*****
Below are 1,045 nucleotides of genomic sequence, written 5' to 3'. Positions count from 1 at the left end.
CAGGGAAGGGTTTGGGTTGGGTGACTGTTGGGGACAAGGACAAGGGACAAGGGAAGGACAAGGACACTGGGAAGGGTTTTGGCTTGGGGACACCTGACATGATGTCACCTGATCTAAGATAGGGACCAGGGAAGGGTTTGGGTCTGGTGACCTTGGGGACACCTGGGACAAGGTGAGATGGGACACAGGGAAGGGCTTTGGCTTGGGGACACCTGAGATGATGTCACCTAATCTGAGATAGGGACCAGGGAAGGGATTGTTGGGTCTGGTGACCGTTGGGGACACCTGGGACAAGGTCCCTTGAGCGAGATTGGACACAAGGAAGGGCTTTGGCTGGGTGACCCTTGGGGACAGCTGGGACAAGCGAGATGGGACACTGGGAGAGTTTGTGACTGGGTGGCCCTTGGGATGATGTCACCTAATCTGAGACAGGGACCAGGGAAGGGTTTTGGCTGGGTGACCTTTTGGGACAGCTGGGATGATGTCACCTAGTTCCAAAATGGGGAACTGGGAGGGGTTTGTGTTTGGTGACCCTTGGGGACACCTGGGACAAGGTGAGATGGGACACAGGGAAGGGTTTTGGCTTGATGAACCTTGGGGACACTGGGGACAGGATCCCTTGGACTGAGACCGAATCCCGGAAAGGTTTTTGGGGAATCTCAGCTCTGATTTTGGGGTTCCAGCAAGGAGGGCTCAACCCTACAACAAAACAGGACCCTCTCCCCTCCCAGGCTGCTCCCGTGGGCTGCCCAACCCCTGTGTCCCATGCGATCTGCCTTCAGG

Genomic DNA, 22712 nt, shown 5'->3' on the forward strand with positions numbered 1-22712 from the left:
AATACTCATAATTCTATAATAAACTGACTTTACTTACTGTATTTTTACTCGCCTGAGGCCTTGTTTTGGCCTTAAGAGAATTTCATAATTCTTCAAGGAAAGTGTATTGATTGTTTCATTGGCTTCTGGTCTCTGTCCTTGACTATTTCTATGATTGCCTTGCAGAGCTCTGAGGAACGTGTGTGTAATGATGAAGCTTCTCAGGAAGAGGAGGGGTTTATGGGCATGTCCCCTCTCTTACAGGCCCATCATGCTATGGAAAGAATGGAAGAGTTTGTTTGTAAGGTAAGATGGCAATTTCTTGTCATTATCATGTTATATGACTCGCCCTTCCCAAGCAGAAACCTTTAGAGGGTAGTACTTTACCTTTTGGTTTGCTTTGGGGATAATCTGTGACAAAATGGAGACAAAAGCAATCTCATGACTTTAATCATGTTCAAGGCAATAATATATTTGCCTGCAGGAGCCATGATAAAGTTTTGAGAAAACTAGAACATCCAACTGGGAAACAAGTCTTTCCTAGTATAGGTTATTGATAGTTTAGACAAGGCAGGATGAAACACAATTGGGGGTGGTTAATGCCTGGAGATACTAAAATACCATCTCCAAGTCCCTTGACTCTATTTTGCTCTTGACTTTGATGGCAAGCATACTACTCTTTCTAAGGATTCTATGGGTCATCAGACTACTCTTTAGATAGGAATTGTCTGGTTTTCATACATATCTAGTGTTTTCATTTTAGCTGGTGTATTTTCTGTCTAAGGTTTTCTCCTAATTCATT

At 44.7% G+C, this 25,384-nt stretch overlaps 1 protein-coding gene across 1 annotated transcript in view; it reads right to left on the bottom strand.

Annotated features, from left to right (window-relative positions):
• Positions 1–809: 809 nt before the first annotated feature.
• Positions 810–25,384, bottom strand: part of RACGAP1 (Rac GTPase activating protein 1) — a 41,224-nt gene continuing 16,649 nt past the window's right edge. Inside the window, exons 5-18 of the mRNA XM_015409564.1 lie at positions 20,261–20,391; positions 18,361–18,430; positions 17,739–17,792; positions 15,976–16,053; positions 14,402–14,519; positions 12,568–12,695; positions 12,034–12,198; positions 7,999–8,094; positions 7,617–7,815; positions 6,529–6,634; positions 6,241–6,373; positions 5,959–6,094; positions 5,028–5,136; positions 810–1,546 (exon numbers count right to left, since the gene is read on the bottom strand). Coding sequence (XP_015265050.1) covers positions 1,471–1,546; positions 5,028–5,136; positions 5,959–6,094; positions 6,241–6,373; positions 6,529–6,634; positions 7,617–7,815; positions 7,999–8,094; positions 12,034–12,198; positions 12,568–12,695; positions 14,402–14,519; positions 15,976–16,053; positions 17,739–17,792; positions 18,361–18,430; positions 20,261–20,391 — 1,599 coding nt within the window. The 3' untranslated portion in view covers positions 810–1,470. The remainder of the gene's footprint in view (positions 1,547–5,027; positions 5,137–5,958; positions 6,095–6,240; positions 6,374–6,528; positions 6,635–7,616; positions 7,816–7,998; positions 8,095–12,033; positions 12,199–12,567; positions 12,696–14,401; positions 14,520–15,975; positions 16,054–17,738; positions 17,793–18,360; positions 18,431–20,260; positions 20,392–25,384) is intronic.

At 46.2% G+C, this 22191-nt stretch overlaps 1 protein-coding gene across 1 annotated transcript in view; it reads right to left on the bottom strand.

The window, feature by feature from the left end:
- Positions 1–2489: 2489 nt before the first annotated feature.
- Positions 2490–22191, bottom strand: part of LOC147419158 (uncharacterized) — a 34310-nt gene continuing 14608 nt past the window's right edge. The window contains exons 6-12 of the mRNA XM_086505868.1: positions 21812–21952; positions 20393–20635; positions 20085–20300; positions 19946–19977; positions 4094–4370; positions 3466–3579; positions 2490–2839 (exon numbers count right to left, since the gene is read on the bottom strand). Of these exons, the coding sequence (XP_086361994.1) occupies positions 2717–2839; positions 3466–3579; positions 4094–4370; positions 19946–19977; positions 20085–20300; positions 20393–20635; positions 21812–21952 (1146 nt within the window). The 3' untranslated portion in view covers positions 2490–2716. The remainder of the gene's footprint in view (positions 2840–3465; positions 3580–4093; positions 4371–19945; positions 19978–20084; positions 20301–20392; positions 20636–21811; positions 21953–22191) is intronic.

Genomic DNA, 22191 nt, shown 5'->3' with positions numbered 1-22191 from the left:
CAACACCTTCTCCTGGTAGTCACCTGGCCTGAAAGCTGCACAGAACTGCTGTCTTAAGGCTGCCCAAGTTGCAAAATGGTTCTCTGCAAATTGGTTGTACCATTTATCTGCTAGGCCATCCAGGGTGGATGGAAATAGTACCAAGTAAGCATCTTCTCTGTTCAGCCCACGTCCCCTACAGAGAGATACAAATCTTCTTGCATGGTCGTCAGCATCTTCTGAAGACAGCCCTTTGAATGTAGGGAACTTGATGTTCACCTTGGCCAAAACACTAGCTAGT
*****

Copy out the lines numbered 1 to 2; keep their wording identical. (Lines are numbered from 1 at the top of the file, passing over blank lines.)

Below are 1,045 nucleotides of genomic sequence, written 5' to 3'. Positions count from 1 at the left end.
CAGGGAAGGGTTTGGGTTGGGTGACTGTTGGGGACAAGGACAAGGGACAAGGGAAGGACAAGGACACTGGGAAGGGTTTTGGCTTGGGGACACCTGACATGATGTCACCTGATCTAAGATAGGGACCAGGGAAGGGTTTGGGTCTGGTGACCTTGGGGACACCTGGGACAAGGTGAGATGGGACACAGGGAAGGGCTTTGGCTTGGGGACACCTGAGATGATGTCACCTAATCTGAGATAGGGACCAGGGAAGGGATTGTTGGGTCTGGTGACCGTTGGGGACACCTGGGACAAGGTCCCTTGAGCGAGATTGGACACAAGGAAGGGCTTTGGCTGGGTGACCCTTGGGGACAGCTGGGACAAGCGAGATGGGACACTGGGAGAGTTTGTGACTGGGTGGCCCTTGGGATGATGTCACCTAATCTGAGACAGGGACCAGGGAAGGGTTTTGGCTGGGTGACCTTTTGGGACAGCTGGGATGATGTCACCTAGTTCCAAAATGGGGAACTGGGAGGGGTTTGTGTTTGGTGACCCTTGGGGACACCTGGGACAAGGTGAGATGGGACACAGGGAAGGGTTTTGGCTTGATGAACCTTGGGGACACTGGGGACAGGATCCCTTGGACTGAGACCGAATCCCGGAAAGGTTTTTGGGGAATCTCAGCTCTGATTTTGGGGTTCCAGCAAGGAGGGCTCAACCCTACAACAAAACAGGACCCTCTCCCCTCCCAGGCTGCTCCCGTGGGCTGCCCAACCCCTGTGTCCCATGCGATCTGCCTTCAGG